The debt ceiling battle: Where things stand on a vote
House Speaker John Boehner arrives at the Capitol Friday morning.
July 29th, 2011
09:47 PM ET

The debt ceiling battle: Where things stand on a vote

The federal government has four days left to raise the nation's current $14.3 trillion debt ceiling, the Treasury Department said. A failure to do so will risk an unprecedented national default.

If the debt ceiling is not raised by Tuesday, Americans could face rising interest rates and a declining dollar, among other problems.

As the cost of borrowing rises, individual mortgages, car loans and student loans could become significantly more expensive. Some financial experts have warned of a downgrade of America's triple-A credit rating and a potential stock market crash.

Without an increase in the debt limit, the federal government will not be able to pay all of its bills next month. President Barack Obama recently indicated he can't guarantee Social Security checks will be mailed out on time. Other critical government programs could be endangered as well.

Where do things stand in the fight to raise the debt ceiling?


Senate Democrats on Friday blocked the latest House Republican proposal to cut spending and increase the federal debt ceiling, setting up a weekend of negotiations to seek a deal that would avoid a potential federal default next week.

Earlier Friday, House Republicans passed Speaker John Boehner's latest proposal, overcoming opposition from Democrats and tea party conservatives. But Democrats had vowed to defeat it in the Senate, where they have the majority.

Boehner's plan calls for $917 billion in savings over the next decade, while creating a special congressional committee to recommend additional savings of $1.6 trillion or more. It would allow the debt ceiling to be increased by a total of roughly $2.5 trillion through two separate votes. The $2.5 trillion total would be enough to fund the federal government through the end of 2012.

The plan originally called for a congressional vote on a balanced budget amendment to the Constitution by the end of the year. Boehner has since reached out to disgruntled conservatives by amending the plan to require congressional passage of such an amendment as a condition for raising the debt limit by the full $2.5 trillion, according to two GOP congressmen.

The vote was scheduled to have taken place on Thursday night, but Republican leaders postponed the vote amid signs they did not have enough support to pass it.


Senate Majority Leader Harry Reid's plan would reduce federal deficits over the next decade by at least $2.2 trillion while raising the debt ceiling by $2.7 trillion. Reid has promised additional cuts will be included in the final version of his legislation - enough to meet the GOP's demand that total savings should at least equal any total debt ceiling hike.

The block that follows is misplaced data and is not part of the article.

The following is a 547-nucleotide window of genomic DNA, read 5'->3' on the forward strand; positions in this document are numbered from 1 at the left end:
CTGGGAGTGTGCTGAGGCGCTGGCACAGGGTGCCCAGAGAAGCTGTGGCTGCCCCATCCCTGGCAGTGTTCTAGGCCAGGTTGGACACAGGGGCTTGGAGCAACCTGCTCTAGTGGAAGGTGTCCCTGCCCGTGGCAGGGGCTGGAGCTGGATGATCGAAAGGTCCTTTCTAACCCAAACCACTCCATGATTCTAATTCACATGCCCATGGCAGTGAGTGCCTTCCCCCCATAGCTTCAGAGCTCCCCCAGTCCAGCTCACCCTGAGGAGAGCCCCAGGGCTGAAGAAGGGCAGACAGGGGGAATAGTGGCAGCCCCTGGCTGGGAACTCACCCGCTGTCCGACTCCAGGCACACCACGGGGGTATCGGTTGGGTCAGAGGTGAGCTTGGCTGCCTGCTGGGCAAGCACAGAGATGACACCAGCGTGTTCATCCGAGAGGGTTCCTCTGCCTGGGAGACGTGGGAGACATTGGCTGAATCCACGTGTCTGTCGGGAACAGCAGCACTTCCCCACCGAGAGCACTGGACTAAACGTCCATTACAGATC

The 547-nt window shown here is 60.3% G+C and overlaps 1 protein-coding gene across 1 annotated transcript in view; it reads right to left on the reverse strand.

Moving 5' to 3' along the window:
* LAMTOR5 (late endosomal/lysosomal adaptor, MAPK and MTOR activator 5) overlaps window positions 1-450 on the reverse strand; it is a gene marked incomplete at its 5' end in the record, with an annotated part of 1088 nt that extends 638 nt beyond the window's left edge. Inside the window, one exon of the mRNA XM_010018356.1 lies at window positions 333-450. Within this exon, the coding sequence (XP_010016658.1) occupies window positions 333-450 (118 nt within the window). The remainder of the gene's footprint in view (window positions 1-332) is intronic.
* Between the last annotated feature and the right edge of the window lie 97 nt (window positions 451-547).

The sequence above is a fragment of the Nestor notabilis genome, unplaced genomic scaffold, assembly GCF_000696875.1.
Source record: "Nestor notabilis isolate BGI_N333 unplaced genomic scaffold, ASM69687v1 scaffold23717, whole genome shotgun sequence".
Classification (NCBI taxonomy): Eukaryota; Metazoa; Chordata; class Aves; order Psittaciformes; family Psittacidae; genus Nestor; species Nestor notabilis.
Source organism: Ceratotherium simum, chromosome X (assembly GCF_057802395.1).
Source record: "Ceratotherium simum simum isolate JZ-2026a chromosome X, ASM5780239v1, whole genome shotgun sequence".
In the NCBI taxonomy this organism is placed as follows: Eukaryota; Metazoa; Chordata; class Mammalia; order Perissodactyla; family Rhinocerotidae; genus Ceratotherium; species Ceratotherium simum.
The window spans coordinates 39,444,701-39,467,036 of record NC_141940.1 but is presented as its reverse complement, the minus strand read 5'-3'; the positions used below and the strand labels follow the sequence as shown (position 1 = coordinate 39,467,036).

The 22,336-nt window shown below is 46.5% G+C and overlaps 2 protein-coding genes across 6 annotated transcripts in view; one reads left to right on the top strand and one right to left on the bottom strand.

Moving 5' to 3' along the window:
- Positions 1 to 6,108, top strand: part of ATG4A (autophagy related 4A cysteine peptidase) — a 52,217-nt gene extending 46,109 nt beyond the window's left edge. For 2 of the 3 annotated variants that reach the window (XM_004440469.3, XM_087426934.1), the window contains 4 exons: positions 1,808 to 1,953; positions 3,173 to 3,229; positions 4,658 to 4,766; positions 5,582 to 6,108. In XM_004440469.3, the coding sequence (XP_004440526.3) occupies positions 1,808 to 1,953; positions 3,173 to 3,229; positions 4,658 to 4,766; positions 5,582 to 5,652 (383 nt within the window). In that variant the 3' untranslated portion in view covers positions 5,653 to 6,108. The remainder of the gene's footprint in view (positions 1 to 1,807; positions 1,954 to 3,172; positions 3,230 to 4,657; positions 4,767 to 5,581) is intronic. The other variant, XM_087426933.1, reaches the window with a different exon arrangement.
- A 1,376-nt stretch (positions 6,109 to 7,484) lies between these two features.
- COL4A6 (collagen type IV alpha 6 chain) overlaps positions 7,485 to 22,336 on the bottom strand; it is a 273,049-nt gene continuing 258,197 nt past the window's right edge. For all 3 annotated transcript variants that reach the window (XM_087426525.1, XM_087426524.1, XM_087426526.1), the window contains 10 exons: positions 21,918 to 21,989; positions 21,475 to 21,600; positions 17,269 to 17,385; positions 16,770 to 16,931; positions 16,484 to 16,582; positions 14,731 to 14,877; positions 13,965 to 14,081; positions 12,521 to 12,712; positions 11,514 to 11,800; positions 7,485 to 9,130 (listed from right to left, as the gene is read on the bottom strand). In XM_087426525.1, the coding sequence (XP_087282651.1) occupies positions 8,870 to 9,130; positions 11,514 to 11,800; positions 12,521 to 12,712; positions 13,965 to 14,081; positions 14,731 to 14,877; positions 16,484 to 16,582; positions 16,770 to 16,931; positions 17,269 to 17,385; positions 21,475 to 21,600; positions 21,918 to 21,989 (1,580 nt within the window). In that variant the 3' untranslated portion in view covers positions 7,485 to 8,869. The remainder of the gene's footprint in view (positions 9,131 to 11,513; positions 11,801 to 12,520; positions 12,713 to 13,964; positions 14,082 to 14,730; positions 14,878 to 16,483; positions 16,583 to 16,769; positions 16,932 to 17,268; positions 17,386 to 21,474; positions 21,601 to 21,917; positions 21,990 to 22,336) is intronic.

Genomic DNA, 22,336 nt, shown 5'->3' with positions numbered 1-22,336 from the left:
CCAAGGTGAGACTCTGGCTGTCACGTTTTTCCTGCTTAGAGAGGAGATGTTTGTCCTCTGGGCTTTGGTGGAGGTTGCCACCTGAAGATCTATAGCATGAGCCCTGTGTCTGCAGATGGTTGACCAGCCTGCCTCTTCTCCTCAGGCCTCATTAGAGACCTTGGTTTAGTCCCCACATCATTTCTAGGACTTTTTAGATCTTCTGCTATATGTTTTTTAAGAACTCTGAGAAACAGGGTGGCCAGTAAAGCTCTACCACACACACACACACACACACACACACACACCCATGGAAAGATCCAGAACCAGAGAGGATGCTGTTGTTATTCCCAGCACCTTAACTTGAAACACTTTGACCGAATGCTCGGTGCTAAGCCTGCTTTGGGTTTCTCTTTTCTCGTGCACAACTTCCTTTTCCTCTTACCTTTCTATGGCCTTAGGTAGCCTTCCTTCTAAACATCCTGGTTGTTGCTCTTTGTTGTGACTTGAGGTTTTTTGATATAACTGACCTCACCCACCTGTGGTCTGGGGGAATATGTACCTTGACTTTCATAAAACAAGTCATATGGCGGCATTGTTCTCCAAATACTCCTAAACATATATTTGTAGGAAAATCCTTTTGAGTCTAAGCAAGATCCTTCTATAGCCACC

Reid's plan would cut spending by $1.8 trillion. Roughly $1 trillion in the savings are based on the planned U.S. withdrawals from military engagements in Afghanistan and Iraq.

Reid's plan also would establish a congressional committee made up of 12 House and Senate members to consider additional options for debt reduction. The committee's proposals would be guaranteed a Senate vote with no amendments by the end of this year.

Reid said Friday morning that he "must take action" on the Senate's legislation by the end of the day.


Obama has endorsed Reid's plan and threatened a veto of Boehner's plan. The president strongly opposes any bill which doesn't raise the debt ceiling through the 2012 election. Obama has promised to veto any short-term debt ceiling extension unless it paves the way for a "grand bargain" of more sweeping reforms and revenue increases.

On Friday, Obama urged Senate Democrats and Republicans to take the lead in congressional negotiations. He said the House GOP plan "has no chance of becoming law." Obama also urged Americans to keep contacting members of Congress in order "to keep the pressure on Washington."

The president made a nationally televised plea for compromise Monday night, though he also criticized Republicans for opposing any tax hikes on the wealthy.

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Filed under: Budget • Business • Economy • Finance • Politics
soundoff (748 Responses)
  1. tpipe

    Oh here we go again, you dreamers state the president is the only adult working on this. He won't allow a short term fix, he can't have any of this debate lingering so he can get re-elected. If this man was truely who you think or wish he was he would do whatever it takes to fix the issue he has multiplied and plans on making even larger. But instead he is a poor leader and promise breaker (all debates on C-span, no lobbists et all).

    July 29, 2011 at 1:47 pm | Report abuse |
    • troutmaskreplica

      A short-term fix is just plain stupid - like this entire manufactured crisis - and calling for it isn't any less political than what you claim the president is calling for.